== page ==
What does it mean to be a disciple today, and how do we become one ourselves? In the same vein, and perhaps just as importantly, how do we make disciples of Christ?
John the Baptist started in the desert. From there he “went throughout [the] whole region of the Jordan, proclaiming a baptism of repentance for the forgiveness of sins” (Luke 3:3). People listened. Even Jesus, the mighty Messiah whom John announced, presented himself to be baptized.
So began Jesus’ public ministry. Recounting that event, we began the “ordinary” time of the liturgical year, in which we once again hear the call to discipleship.
If only the process were as simple at it was in the desert region!
Being a “Disciple"
The term is an unusual one. Being a “disciple” calls to mind the earliest associates of Jesus, who literally followed him around as he spoke marvels and performed miracles. Subsequently, the disciple learned from the Master by remaining in his presence and taking it all in.
Being a disciple today could be akin to being an apprentice to an expert mentor. However, this mentor is the Messiah, whom no one had ever experienced. Furthermore, the “job” to be taught and learned has little to do with skill sets and everything to do with a way of life.
Discipleship conjures the image of an adventure, a novel kind of journey in which to explore a way of life. The act of following necessarily entails movement and change, and often involves learning new things. It takes courage simply to get up and go with the one who says, “Come, follow me.”
But that’s what Jesus says, and it seems he does so incessantly! Therefore, to be a disciple is an open-ended message, a constant invitation, a commanding exhortation.
Becoming a Missionary Disciple
Pope Francis has untiringly championed the notion of discipleship. He links it to a practical sense of holiness and urges it for everyone as the “missionary” task of the Church.
“We are frequently tempted to think that holiness is only for those who can withdraw from ordinary affairs to spend much time in prayer. That is not the case. We are all called to be holy by living our lives with love and by bearing witness in everything we do, wherever we find ourselves.” (GE 14)
Learning how to do that—how to become a “missionary disciple”—we face a significant challenge. The first disciples learned at the feet of the Master. Consequently, his words and deeds immediately impacted them, and the disciples understood them more fully through the gift of the Holy Spirit that came upon them.
Disciples today do not have such direct access to Jesus. Instead, the same Holy Spirit inspires growth in the faith through the mediation of the Church. What began in the Judean desert now needs to happen in parishes everywhere.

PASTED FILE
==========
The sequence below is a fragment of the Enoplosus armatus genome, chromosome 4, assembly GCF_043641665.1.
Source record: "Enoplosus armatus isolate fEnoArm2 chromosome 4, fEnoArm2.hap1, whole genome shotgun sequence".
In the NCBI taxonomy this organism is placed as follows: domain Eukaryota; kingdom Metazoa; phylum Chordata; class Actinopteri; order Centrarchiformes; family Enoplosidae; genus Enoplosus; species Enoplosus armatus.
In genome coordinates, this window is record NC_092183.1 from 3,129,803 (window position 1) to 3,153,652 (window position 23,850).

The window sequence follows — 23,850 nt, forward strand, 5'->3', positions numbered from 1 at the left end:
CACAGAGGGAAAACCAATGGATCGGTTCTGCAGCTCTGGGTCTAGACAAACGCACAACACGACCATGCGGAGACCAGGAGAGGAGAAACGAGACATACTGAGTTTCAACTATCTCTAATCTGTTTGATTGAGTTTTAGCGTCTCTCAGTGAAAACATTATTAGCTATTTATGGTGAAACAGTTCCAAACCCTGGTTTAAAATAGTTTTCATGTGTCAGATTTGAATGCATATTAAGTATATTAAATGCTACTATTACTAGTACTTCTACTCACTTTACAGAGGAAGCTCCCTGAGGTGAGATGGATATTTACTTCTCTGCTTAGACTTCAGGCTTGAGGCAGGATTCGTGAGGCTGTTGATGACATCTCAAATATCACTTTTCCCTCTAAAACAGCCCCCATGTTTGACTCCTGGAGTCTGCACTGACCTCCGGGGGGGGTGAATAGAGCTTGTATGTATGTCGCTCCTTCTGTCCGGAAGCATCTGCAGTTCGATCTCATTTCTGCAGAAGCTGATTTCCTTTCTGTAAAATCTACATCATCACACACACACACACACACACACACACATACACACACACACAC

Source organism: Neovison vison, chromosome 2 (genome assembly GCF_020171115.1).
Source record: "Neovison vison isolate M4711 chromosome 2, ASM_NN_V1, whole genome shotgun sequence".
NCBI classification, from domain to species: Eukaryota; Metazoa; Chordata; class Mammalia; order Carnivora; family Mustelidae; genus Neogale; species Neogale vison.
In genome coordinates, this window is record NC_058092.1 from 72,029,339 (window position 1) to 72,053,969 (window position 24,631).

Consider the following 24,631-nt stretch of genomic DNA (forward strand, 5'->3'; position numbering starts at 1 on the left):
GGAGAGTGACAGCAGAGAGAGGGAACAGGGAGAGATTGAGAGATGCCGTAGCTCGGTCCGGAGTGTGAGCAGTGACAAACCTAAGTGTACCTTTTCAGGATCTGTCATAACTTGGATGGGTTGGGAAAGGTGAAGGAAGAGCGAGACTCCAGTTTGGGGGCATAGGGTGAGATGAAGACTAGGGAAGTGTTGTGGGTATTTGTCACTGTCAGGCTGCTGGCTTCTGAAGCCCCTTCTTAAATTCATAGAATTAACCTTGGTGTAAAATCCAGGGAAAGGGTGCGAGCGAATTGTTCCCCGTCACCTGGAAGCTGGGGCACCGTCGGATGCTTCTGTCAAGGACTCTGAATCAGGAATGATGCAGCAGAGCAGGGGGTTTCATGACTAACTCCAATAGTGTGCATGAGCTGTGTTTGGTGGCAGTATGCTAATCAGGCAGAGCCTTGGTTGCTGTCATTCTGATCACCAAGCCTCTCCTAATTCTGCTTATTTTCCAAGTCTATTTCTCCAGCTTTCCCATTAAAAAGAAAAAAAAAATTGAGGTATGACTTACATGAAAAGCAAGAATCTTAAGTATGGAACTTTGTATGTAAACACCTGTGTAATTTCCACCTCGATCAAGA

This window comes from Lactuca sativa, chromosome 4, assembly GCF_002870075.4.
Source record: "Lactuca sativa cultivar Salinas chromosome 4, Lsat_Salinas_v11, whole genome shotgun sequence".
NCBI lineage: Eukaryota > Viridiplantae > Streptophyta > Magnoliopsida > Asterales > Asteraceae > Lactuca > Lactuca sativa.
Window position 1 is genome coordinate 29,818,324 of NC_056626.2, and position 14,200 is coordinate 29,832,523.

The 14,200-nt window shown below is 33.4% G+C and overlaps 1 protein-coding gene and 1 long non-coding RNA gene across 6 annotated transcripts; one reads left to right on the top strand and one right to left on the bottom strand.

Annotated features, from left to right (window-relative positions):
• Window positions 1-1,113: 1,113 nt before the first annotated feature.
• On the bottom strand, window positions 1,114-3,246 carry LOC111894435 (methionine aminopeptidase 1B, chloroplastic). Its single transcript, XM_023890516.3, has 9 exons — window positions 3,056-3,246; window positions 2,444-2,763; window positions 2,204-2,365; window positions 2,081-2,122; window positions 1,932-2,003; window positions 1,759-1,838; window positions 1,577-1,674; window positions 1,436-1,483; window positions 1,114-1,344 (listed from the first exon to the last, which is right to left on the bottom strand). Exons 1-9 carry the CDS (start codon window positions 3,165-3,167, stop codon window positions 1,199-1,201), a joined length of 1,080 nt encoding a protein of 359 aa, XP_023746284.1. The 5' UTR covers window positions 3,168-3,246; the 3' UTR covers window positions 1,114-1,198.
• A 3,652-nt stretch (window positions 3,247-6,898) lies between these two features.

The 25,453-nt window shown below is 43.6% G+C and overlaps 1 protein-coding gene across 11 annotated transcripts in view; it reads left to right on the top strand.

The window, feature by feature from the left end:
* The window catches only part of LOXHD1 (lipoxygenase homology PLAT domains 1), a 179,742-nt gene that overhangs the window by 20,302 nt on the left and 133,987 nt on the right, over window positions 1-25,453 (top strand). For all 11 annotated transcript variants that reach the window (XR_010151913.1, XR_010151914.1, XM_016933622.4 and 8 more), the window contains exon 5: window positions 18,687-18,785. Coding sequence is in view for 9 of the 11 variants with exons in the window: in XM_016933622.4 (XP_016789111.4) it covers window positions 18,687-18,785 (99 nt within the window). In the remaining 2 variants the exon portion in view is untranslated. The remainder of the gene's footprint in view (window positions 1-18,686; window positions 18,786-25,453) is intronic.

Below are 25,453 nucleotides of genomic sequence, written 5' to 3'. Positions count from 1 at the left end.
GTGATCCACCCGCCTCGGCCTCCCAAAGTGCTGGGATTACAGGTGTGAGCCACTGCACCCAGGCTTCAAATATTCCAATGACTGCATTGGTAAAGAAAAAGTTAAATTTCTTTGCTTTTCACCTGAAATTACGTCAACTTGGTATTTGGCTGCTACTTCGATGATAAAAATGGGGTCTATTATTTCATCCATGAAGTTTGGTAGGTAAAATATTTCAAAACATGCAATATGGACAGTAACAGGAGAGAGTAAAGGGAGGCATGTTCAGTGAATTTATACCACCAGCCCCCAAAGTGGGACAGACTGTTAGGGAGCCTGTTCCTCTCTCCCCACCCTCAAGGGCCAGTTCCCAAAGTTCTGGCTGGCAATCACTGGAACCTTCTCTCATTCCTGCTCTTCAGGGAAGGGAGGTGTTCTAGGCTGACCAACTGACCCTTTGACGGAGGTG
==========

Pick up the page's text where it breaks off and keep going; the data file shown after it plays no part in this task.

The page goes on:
Given the downward slide of Church attendance among U.S. Catholics, reported to be thirty-nine percent on average, sounding and hearing that call appears ever more imperative. We urgently need to make disciples, but how do we do so in parishes today?
The Disciple-Maker Index (DMI)
One answer to that question is available through the Disciple-Maker Index. This resource is a vast inventory of parish practices surveyed on a continuing basis by the Catholic Leadership Institute. The DMI enables pastors and parishioners to reflect upon what is happening at the Church’s local level, where the vast majority of people encounter Jesus today.
The DMI collects responses to seventy-five questions about spiritual growth, personal beliefs, communal relationships, and active engagement in the life of the parish. To date, more than 111,000 people from twenty-four dioceses across North America have contributed to this snapshot of contemporary discipleship.
The contours of that picture take shape in a wide range of characteristics. Notions of “encountering” Jesus or being “formed” in the Faith are foundational to discipleship. Current practices, such as the vibrancy of Mass and the quality of preaching, are critical to the experience of discipleship. Accepted understandings of Church teaching—about Sacred Scripture or salvation or sacraments—are necessary for disciples to be a missionary “witness.”
In future posts, we will delineate the findings and explore the implications of this study of parish life today, and hopefully identify effective ways to support spiritual growth among believers.
In conclusion, disciple-making remains a challenge, as it was when the Master called his first followers. But the benefits are eternal! As Pope Francis reminds us in his exhortation:
“The Lord asks everything of us, and in return he offers us true life, the happiness for which we were created.” (GE 1)
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